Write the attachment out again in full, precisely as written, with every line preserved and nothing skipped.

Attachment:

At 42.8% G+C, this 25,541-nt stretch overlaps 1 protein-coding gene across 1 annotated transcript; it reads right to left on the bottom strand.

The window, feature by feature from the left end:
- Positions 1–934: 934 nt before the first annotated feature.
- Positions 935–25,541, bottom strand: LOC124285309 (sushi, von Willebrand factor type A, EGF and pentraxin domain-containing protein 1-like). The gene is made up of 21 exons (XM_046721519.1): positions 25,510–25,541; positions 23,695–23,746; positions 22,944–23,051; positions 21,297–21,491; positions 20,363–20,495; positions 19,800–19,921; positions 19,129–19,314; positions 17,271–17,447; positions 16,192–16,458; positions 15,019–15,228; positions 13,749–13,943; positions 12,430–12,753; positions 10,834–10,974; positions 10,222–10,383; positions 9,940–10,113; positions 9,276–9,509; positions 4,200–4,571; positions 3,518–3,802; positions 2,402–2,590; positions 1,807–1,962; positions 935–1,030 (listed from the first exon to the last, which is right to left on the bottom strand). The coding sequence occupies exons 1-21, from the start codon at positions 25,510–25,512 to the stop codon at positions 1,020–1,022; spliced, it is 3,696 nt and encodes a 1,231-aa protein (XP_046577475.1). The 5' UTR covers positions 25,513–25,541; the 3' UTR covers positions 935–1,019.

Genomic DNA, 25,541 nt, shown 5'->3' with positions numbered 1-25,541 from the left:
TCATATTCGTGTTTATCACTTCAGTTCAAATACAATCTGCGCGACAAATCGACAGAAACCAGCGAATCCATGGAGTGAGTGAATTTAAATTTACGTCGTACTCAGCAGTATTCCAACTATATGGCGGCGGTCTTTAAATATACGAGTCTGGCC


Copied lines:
At 42.8% G+C, this 25,541-nt stretch overlaps 1 protein-coding gene across 1 annotated transcript; it reads right to left on the bottom strand.

The window, feature by feature from the left end:
- Positions 1–934: 934 nt before the first annotated feature.
- Positions 935–25,541, bottom strand: LOC124285309 (sushi, von Willebrand factor type A, EGF and pentraxin domain-containing protein 1-like). The gene is made up of 21 exons (XM_046721519.1): positions 25,510–25,541; positions 23,695–23,746; positions 22,944–23,051; positions 21,297–21,491; positions 20,363–20,495; positions 19,800–19,921; positions 19,129–19,314; positions 17,271–17,447; positions 16,192–16,458; positions 15,019–15,228; positions 13,749–13,943; positions 12,430–12,753; positions 10,834–10,974; positions 10,222–10,383; positions 9,940–10,113; positions 9,276–9,509; positions 4,200–4,571; positions 3,518–3,802; positions 2,402–2,590; positions 1,807–1,962; positions 935–1,030 (listed from the first exon to the last, which is right to left on the bottom strand). The coding sequence occupies exons 1-21, from the start codon at positions 25,510–25,512 to the stop codon at positions 1,020–1,022; spliced, it is 3,696 nt and encodes a 1,231-aa protein (XP_046577475.1). The 5' UTR covers positions 25,513–25,541; the 3' UTR covers positions 935–1,019.

Genomic DNA, 25,541 nt, shown 5'->3' with positions numbered 1-25,541 from the left:
TCATATTCGTGTTTATCACTTCAGTTCAAATACAATCTGCGCGACAAATCGACAGAAACCAGCGAATCCATGGAGTGAGTGAATTTAAATTTACGTCGTACTCAGCAGTATTCCAACTATATGGCGGCGGTCTTTAAATATACGAGTCTGGCC